The Dow management forecasts and the estimated synergies are subjective in many respects and, as a result, subject to interpretation. While presented with numeric specificity, the Dow management forecasts and the estimated synergies were based on numerous variables and assumptions that are inherently uncertain and may be beyond the control of Dow’s management. Important factors that may affect actual results and cause the Dow management forecasts and/or estimated synergies to not be achieved include, but are not limited to, risks and uncertainties relating to Dow’s, DuPont’s or the combined company’s businesses (including their ability to achieve strategic goals, objectives and targets over applicable periods), industry performance, the regulatory environment, general business and economic conditions, the ability of Dow and DuPont to integrate their businesses successfully and to achieve anticipated synergies, and other factors described under “Cautionary Statement Regarding Forward-Looking Statements” beginning on page 27 of this joint proxy statement/prospectus. See also “Where you Can Find More Information” and “Risk Factors” beginning on pages 207 and 28, respectively, of this joint proxy statement/prospectus. The Dow management forecasts and estimated synergies also reflect assumptions as to certain business decisions that are subject to change. As a result, actual results may differ materially from the Dow management forecasts and/or the estimated synergies. Accordingly, there can be no assurance that the Dow management forecasts and/or the estimated synergies will be realized or that actual results will not be significantly lower or higher than estimated. Portions of the Dow management forecasts and estimated synergies cover multiple years. Such information by its nature becomes less predictive with each successive year.

The Dow management forecasts contain certain non-GAAP financial measures that Dow believes are helpful in understanding its past financial performance and future results. The non-GAAP financial measures are not meant to be considered in isolation or as a substitute for comparable U.S. GAAP measures. Dow management regularly uses a variety of financial measures that are not in accordance with U.S. GAAP, including operating EBITDA (defined as EBITDA (defined as earnings before interest, income taxes, depreciation and amortization), excluding the impact of certain items), for forecasting, budgeting and measuring operating performance. Dow management believes that adjusting measures of income to exclude certain items provides relevant and meaningful information to investors about the ongoing operating results of Dow. The Dow management forecasts and estimated synergies contain certain other non-GAAP financial measures. While Dow believes that these non-GAAP financial measures provide meaningful information to help investors understand its operating results and to analyze Dow’s financial and business trends on a period-to-period basis, there are limitations associated with the use of these non-GAAP financial measures. These non-GAAP financial measures are not prepared in accordance with U.S. GAAP, are not reported by all of Dow’s competitors (including DuPont) and may not be directly comparable to similarly titled measures of Dow’s competitors due to potential differences in the exact method of calculation.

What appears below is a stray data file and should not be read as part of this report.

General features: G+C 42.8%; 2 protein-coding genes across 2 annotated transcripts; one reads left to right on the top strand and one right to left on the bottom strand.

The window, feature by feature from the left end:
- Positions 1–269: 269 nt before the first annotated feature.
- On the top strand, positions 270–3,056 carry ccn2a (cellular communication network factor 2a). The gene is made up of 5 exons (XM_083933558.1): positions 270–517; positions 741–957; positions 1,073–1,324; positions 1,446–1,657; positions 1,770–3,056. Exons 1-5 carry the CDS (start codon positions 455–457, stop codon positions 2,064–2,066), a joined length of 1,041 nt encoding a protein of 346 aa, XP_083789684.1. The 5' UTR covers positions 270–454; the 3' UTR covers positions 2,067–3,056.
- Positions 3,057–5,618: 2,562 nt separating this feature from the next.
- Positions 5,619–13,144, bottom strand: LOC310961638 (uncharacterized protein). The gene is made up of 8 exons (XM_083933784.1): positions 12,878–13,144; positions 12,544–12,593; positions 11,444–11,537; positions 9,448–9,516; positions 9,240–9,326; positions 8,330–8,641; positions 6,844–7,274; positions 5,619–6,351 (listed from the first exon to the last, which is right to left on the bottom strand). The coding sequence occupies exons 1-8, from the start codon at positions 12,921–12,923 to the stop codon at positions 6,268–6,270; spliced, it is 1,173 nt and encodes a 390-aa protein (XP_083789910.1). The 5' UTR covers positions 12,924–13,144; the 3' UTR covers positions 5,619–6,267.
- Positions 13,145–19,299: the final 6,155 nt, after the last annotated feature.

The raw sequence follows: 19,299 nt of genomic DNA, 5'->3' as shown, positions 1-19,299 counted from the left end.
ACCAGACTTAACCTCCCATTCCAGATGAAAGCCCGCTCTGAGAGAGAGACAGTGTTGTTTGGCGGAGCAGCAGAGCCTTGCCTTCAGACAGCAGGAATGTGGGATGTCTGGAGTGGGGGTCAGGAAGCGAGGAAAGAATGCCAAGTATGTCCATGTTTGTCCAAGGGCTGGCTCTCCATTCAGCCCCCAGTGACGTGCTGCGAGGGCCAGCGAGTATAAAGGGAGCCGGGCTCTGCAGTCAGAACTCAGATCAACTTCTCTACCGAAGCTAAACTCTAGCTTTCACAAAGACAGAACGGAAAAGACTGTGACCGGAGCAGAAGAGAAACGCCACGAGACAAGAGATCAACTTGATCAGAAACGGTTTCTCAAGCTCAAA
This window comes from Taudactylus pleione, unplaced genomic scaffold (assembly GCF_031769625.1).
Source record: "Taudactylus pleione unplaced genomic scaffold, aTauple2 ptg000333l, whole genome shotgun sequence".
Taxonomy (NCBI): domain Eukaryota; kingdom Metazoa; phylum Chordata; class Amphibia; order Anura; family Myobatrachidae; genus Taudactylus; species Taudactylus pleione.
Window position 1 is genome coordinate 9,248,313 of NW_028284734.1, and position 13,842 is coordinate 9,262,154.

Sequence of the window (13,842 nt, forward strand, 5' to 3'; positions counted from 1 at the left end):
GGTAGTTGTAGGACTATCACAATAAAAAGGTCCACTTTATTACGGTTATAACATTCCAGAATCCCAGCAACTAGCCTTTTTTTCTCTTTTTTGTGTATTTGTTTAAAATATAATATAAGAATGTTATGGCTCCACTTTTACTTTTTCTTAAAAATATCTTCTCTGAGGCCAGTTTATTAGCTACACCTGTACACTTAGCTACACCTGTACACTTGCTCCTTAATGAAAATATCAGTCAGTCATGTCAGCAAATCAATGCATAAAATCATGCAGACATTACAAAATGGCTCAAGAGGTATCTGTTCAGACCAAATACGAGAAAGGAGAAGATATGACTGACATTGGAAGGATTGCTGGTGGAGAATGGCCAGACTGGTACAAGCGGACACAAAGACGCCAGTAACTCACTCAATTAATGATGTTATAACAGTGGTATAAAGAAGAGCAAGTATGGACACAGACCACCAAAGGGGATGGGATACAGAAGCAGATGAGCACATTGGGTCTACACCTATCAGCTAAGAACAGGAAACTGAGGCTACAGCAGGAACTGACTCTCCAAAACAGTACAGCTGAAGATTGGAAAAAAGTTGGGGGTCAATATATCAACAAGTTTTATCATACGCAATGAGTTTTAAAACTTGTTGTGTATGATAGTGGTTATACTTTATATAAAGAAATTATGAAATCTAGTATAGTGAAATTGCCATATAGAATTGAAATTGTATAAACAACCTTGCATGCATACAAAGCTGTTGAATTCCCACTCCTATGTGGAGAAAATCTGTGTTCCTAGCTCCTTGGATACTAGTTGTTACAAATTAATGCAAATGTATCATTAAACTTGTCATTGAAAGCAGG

None of Dow, DuPont, DowDuPont or their respective affiliates, advisors, officers, directors or other representatives can provide any assurance that actual results will not differ from the Dow management forecasts

 

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and/or estimated synergies, and none of them undertakes any obligation to update, or otherwise revise or reconcile, the Dow management forecasts or estimated synergies to reflect circumstances existing after the date such forward-looking information was generated or to reflect the occurrence of future events even in the event that any or all of the assumptions underlying the Dow management forecasts or the estimated synergies, as applicable, are shown to be in error. Except as required by applicable securities laws, Dow does not intend to make publicly available any update or other revision to the Dow management forecasts or estimated synergies, even in the event that any or all assumptions are shown to be in error. Readers of this joint proxy statement/prospectus are cautioned not to rely on the unaudited prospective financial information set forth below. Since the date of the Dow management forecasts, Dow has made publicly available its actual results of operations for the fiscal year ended December 31, 2015. You should review Dow’s Annual Report on Form 10-K filed with the SEC on February 12, 2016. None of Dow or its respective affiliates, advisors, officers, directors or representatives has made or makes any representation to any stockholder or other person regarding Dow’s ultimate performance compared to the information contained in the Dow management forecasts or estimated synergies or that forecasted results will be achieved. Dow has made no representation to DuPont, in the merger agreement or otherwise, concerning the Dow management forecasts or the estimated synergies.